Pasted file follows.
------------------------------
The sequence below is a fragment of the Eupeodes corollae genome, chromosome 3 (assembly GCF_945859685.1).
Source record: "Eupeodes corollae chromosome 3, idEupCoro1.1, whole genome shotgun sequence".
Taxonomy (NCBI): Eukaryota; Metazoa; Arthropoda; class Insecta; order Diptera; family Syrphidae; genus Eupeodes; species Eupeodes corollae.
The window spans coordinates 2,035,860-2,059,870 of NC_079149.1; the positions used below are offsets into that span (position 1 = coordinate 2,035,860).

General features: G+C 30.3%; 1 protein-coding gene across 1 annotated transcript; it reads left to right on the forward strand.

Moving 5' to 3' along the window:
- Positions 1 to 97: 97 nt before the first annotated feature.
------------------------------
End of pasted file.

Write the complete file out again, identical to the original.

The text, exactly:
The sequence below is a fragment of the Eupeodes corollae genome, chromosome 3 (assembly GCF_945859685.1).
Source record: "Eupeodes corollae chromosome 3, idEupCoro1.1, whole genome shotgun sequence".
Taxonomy (NCBI): Eukaryota; Metazoa; Arthropoda; class Insecta; order Diptera; family Syrphidae; genus Eupeodes; species Eupeodes corollae.
The window spans coordinates 2,035,860-2,059,870 of NC_079149.1; the positions used below are offsets into that span (position 1 = coordinate 2,035,860).

General features: G+C 30.3%; 1 protein-coding gene across 1 annotated transcript; it reads left to right on the forward strand.

Moving 5' to 3' along the window:
- Positions 1 to 97: 97 nt before the first annotated feature.